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     " I still don't like hobbits, but this game's getting me closer. "

      Title: The Lord of the Rings: Fellowship of the Rings, The Collectible Card Game by Decipher (longest. title. ever.)

      Format: Movie based card game

      Reviewing Monkey: Chimpan-A

      The Hype: That's right, the people at Decipher just aren't going to stop until you're playing a LotR game! Here for your amusement is the Collectible Card Game. With scenes from the movie on every card and scenes from your wallet at every purchase, let's shuffle through this review.

      What This Monkey Thought...

      Playability: All right, bad card puns aside, this is a fun game. It has a great blend of turn around strategy and good old-fashioned bastardry. The game play breaks down as follows. You take your hobbit; give him a ring and a best man. Then you put down vacation slides from your last trip to middle earth. While you move your fellowship through these scenes (taken from sites in the movie/book), your opponent controls the forces of evil looming just over your shoulder, waiting to pounce. The brilliant thing is the whole universal balance vibe they get going here. You see, the more good guys and good things you field the more bad things the shadow player gets to field. For example: You decide that just having Strider in your party isn't good enough, so you bring out Legolas. This adds to the "Twilight Pool". When the other player (controlling the bad guys) goes, he can only bring out as many bad guys as the Twilight Pool (enhanced by your Legolas) allows. The strategies a game like this engenders are legion. Do you bring out your big guns early and hope you can take whatever the Shadow dishes out, or do you hold back, waiting for the right moment to pull your trump cards? As the Shadow, do you use up all of the pool now with grunts, or do you gamble that he'll take another move and let you whip out your Galvanized Ass Kicker? This game can take some very quick turnarounds. Especially when the tables turn and it's time for the once hero to take on the Shadow reigns. This system alone makes this game worth playing. It may take a little time to get used to all the rules and how the game handles certain things, but after that the game is purely enjoyable. 4.5 out of 5

      Aesthetics: The cards all look very nice. Scenes from the first movie (and possibly the other movies, seeing as they've already been filmed) adorn them all. All the information you will need to use the cards is in an easily viewable location. Item cards stack with their bonuses next to the affected attribute. It's all very well put together. 5 out of 5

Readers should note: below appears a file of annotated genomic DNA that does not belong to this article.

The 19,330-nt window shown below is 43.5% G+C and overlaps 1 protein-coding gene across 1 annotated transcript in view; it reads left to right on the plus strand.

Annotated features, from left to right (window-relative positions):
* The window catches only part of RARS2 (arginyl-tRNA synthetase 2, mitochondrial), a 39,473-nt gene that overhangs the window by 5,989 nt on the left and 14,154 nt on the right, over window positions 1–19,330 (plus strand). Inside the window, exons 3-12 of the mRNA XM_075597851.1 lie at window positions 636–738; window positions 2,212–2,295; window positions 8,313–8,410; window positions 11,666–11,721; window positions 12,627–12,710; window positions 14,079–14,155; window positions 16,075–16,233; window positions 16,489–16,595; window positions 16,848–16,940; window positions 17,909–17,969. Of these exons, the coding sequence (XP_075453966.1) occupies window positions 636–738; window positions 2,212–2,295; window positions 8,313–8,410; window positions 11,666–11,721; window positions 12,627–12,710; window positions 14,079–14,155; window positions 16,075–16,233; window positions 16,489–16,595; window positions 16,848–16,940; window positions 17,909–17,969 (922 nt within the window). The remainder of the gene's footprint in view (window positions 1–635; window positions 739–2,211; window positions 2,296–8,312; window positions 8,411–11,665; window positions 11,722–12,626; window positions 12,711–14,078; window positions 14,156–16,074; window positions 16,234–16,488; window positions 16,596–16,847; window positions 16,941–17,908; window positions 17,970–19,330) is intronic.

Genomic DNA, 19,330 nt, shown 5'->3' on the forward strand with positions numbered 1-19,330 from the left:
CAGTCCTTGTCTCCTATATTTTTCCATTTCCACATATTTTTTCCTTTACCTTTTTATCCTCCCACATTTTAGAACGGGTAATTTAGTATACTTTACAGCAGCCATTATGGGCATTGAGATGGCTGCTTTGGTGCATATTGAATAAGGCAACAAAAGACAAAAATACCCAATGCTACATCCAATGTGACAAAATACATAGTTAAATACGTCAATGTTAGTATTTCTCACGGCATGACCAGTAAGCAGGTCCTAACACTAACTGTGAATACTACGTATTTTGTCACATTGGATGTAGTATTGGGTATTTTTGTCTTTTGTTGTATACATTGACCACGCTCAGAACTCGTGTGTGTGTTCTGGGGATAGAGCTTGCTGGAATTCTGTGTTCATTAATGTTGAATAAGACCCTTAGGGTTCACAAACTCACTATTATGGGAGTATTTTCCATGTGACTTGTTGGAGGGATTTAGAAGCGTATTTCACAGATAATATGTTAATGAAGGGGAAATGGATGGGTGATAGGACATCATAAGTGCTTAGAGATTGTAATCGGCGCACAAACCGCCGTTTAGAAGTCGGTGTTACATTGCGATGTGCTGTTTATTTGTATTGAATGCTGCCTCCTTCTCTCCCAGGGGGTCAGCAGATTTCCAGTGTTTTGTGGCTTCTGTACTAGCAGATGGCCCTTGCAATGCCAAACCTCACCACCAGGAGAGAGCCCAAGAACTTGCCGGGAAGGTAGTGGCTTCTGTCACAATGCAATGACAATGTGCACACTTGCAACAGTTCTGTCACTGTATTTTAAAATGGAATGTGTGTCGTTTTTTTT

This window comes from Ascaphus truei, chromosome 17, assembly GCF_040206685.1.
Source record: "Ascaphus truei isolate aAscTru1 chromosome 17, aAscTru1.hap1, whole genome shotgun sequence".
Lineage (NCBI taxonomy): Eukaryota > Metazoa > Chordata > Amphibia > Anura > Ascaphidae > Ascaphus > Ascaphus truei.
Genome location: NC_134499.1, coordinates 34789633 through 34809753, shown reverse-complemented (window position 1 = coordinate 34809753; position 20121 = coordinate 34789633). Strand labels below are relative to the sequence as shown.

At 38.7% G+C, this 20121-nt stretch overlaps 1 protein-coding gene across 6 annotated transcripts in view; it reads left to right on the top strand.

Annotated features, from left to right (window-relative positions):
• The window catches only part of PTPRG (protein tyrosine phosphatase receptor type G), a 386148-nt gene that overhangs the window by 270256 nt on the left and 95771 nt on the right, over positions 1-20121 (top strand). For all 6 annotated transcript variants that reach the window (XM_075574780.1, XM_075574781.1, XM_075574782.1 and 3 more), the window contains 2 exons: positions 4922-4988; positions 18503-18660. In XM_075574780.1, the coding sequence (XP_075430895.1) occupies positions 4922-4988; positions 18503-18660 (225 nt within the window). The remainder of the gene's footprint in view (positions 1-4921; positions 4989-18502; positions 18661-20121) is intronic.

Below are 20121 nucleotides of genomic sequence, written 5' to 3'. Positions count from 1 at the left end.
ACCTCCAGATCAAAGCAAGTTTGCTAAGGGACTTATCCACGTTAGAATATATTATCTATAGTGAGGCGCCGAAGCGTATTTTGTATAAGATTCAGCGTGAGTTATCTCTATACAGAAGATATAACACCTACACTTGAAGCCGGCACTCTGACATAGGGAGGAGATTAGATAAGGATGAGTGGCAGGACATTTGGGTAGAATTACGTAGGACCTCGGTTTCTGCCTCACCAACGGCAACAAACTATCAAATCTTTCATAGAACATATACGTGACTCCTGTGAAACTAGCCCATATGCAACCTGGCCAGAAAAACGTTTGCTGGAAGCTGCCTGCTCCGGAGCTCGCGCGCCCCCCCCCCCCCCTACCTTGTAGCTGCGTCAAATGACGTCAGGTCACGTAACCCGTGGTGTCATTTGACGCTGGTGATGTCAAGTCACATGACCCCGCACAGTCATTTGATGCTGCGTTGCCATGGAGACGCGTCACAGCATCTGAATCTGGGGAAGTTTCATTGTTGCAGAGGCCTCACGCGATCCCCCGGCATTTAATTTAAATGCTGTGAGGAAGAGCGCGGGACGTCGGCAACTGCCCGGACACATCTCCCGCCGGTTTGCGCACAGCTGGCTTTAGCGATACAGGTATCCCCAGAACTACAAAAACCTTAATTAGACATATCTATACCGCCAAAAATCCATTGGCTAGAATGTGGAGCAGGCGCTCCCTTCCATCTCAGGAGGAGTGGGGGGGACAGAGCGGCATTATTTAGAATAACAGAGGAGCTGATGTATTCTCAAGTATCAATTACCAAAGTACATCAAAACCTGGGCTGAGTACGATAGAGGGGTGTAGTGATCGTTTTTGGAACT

Balance: The cards seem fairly well balanced. Although you'll want to read over the rules a couple of times to make sure that you understand everything. The game is definitely balanced towards strategy though. Certain decks will do better against other decks and decks filled with one particular race will work well. For instance, having the Boromir's Shield Item will do you little to no good if you haven't got any Men in your deck. The nations we see in play range from Men to Elves to Gandalf (who is a nation in and of himself and deservedly so) among the good guys. Isuldur, Sauron and Moria come to bear for the bad guys (with special mention for the Nazguls who also get there own little force). Each deck consists of an equal number of good guys and bad guys, thus allowing everyone to play in both phases. Everything does appear to be fairly balanced though. No one type of deck appears to be stronger than any other type though. 4 out of 5

      Value vs. Cost: The starter deck really only gives you one deck, but it can be split amongst two people. If you really want to play with your friends, you're likely both going to want to get your own. The boosters are relatively cheap for a decent amount of cards. All in all the cards are worthwhile for the price. 4 out of 5

      The Verdict:

       Usually, I'm not big on movie crossover crap. That's because the people making the product are usually more involved in making something with the movie stamped all over it than in making a good game. Decipher didn't take that road and for that I congratulate them. Here we have a well thought out, balanced game with a really ingenious system. I still don't like hobbits, but this game's getting me closer.

      The Good: Good looking cards, neat system

      The Bad: Not really enough for two players in a starter, slightly complicated rules

      The Overall Ugly: I get to play with Nazgul? Rule.

      What it's Worth: $15 for a starter.

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